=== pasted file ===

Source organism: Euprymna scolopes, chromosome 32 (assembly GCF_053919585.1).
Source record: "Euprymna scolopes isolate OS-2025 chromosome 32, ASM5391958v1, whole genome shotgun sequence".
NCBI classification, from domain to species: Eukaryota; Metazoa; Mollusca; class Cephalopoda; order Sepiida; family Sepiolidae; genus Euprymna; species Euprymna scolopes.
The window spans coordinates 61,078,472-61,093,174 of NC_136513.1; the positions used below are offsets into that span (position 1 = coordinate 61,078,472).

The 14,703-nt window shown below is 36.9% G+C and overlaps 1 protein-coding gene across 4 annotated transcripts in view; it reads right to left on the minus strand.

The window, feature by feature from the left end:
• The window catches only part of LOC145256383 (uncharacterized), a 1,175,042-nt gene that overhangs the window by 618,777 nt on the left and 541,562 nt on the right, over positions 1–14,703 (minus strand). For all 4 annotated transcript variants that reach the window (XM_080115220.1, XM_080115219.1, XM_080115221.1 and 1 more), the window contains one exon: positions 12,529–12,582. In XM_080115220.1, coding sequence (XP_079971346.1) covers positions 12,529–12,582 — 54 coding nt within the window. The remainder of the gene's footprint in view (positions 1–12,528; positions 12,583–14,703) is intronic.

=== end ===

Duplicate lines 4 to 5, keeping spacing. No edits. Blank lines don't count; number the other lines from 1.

The window spans coordinates 61,078,472-61,093,174 of NC_136513.1; the positions used below are offsets into that span (position 1 = coordinate 61,078,472).

The 14,703-nt window shown below is 36.9% G+C and overlaps 1 protein-coding gene across 4 annotated transcripts in view; it reads right to left on the minus strand.